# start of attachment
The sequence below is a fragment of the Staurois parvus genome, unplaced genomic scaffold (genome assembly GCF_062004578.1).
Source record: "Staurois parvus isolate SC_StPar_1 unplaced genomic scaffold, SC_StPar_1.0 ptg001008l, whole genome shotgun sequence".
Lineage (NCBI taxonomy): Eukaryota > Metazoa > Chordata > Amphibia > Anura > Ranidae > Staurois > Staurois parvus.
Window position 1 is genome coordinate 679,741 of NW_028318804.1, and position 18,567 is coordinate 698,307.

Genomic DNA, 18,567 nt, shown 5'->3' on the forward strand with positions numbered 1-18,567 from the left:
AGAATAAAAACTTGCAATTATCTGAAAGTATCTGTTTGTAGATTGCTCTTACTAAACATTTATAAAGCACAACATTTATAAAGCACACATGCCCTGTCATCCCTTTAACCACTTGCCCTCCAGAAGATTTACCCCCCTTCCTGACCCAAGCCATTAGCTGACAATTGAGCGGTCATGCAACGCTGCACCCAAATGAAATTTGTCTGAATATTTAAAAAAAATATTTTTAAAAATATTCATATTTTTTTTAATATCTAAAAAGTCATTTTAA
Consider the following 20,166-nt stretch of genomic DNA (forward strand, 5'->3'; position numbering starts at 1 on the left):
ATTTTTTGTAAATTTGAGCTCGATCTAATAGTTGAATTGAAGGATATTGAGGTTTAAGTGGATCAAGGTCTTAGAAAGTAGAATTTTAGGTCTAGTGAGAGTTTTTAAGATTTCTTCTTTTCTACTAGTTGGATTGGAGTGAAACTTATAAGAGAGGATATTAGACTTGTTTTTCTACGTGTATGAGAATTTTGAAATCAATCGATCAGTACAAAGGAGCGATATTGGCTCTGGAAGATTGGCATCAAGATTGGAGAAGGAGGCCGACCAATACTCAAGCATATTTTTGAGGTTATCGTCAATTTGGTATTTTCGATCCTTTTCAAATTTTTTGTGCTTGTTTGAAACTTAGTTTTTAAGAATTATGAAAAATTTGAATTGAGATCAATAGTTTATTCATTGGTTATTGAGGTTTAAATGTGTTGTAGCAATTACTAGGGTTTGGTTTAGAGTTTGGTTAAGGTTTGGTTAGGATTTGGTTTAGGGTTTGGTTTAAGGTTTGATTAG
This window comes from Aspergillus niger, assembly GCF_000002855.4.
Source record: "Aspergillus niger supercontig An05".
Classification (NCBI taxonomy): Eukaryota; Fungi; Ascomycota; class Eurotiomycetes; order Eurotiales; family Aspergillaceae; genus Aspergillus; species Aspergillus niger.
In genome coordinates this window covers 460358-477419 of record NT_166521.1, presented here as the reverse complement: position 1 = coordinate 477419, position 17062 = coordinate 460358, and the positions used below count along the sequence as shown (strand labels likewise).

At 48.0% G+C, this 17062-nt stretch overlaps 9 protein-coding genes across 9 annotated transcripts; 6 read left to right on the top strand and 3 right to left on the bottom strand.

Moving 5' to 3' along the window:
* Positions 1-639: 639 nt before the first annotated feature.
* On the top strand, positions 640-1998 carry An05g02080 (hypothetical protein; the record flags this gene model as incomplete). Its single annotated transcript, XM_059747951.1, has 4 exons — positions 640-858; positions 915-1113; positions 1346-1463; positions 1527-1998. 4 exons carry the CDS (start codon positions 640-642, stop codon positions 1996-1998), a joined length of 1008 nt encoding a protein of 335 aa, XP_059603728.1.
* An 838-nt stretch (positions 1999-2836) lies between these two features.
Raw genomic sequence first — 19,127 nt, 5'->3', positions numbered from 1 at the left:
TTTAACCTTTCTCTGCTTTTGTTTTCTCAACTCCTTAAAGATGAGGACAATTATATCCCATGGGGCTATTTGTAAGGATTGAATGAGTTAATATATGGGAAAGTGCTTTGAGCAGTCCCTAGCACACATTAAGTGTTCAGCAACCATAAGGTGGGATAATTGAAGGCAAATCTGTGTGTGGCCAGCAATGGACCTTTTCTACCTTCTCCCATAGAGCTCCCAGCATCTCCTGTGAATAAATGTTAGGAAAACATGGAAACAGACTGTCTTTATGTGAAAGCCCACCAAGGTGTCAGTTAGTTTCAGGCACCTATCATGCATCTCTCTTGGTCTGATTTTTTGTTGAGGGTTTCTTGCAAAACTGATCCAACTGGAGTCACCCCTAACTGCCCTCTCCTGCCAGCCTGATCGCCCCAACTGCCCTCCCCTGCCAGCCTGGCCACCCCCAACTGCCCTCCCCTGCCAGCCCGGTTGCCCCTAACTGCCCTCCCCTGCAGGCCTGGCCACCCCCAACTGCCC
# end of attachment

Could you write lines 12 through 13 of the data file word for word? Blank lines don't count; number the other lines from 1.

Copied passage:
In genome coordinates this window covers 460358-477419 of record NT_166521.1, presented here as the reverse complement: position 1 = coordinate 477419, position 17062 = coordinate 460358, and the positions used below count along the sequence as shown (strand labels likewise).

At 48.0% G+C, this 17062-nt stretch overlaps 9 protein-coding genes across 9 annotated transcripts; 6 read left to right on the top strand and 3 right to left on the bottom strand.